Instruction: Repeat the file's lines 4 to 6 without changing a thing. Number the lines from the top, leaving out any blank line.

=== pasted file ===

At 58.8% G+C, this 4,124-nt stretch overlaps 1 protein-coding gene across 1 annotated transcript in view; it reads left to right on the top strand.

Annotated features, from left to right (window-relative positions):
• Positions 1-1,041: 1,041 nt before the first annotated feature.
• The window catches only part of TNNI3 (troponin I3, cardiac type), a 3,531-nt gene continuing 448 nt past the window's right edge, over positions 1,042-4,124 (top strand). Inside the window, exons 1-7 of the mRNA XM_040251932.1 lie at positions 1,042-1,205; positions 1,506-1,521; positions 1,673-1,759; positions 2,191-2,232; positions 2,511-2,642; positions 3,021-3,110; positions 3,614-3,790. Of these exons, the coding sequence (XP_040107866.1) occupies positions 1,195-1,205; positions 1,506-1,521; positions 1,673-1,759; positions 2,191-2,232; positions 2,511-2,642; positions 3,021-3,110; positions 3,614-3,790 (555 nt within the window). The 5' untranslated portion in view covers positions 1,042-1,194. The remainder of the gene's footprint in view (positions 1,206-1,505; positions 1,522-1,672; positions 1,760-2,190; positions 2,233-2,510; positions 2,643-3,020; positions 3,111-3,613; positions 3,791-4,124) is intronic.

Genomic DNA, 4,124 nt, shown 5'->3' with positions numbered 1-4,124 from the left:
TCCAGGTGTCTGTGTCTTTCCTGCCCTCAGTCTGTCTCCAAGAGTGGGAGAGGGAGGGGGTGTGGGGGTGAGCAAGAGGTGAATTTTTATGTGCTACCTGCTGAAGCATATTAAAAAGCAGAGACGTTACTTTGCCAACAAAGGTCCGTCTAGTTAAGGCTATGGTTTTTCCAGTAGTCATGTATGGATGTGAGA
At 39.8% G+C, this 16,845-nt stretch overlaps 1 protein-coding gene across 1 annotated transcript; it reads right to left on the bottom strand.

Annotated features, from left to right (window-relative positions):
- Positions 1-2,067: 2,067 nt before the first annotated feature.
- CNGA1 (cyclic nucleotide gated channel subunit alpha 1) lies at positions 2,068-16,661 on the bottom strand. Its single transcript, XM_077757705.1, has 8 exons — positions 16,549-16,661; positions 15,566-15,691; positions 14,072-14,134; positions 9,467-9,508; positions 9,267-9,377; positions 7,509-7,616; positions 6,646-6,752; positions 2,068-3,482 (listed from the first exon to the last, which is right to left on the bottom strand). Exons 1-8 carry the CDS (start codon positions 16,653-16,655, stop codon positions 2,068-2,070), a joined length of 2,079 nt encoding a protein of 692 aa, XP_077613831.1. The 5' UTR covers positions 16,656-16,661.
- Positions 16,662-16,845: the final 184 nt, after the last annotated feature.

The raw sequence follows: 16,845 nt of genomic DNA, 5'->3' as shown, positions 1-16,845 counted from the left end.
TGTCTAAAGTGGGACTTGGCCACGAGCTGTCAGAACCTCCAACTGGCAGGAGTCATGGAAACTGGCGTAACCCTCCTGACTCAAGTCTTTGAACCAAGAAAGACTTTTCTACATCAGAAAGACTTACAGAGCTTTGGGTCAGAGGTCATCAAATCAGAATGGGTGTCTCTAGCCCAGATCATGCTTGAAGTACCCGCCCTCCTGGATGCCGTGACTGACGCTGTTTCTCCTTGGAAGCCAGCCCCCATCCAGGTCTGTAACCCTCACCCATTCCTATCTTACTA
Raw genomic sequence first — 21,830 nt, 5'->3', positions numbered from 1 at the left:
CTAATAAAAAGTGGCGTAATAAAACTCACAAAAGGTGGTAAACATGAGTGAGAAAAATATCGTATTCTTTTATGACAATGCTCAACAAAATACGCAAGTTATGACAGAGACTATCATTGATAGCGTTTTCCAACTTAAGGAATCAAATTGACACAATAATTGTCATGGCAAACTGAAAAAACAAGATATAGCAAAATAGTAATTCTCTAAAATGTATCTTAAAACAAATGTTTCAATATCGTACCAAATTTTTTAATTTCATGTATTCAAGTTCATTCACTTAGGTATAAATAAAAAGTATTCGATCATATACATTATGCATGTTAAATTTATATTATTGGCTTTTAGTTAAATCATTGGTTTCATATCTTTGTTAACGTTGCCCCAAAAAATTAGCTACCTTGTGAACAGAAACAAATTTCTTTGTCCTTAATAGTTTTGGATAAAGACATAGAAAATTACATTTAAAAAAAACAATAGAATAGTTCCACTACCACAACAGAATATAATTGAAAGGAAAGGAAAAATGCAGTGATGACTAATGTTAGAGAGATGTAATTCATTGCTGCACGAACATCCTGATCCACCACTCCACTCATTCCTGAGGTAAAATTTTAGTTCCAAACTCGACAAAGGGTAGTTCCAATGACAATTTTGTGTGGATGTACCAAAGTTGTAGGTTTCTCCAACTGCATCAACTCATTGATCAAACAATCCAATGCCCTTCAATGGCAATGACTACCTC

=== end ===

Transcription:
• The window catches only part of TNNI3 (troponin I3, cardiac type), a 3,531-nt gene continuing 448 nt past the window's right edge, over positions 1,042-4,124 (top strand). Inside the window, exons 1-7 of the mRNA XM_040251932.1 lie at positions 1,042-1,205; positions 1,506-1,521; positions 1,673-1,759; positions 2,191-2,232; positions 2,511-2,642; positions 3,021-3,110; positions 3,614-3,790. Of these exons, the coding sequence (XP_040107866.1) occupies positions 1,195-1,205; positions 1,506-1,521; positions 1,673-1,759; positions 2,191-2,232; positions 2,511-2,642; positions 3,021-3,110; positions 3,614-3,790 (555 nt within the window). The 5' untranslated portion in view covers positions 1,042-1,194. The remainder of the gene's footprint in view (positions 1,206-1,505; positions 1,522-1,672; positions 1,760-2,190; positions 2,233-2,510; positions 2,643-3,020; positions 3,111-3,613; positions 3,791-4,124) is intronic.

Genomic DNA, 4,124 nt, shown 5'->3' with positions numbered 1-4,124 from the left:
TCCAGGTGTCTGTGTCTTTCCTGCCCTCAGTCTGTCTCCAAGAGTGGGAGAGGGAGGGGGTGTGGGGGTGAGCAAGAGGTGAATTTTTATGTGCTACCTGCTGAAGCATATTAAAAAGCAGAGACGTTACTTTGCCAACAAAGGTCCGTCTAGTTAAGGCTATGGTTTTTCCAGTAGTCATGTATGGATGTGAGA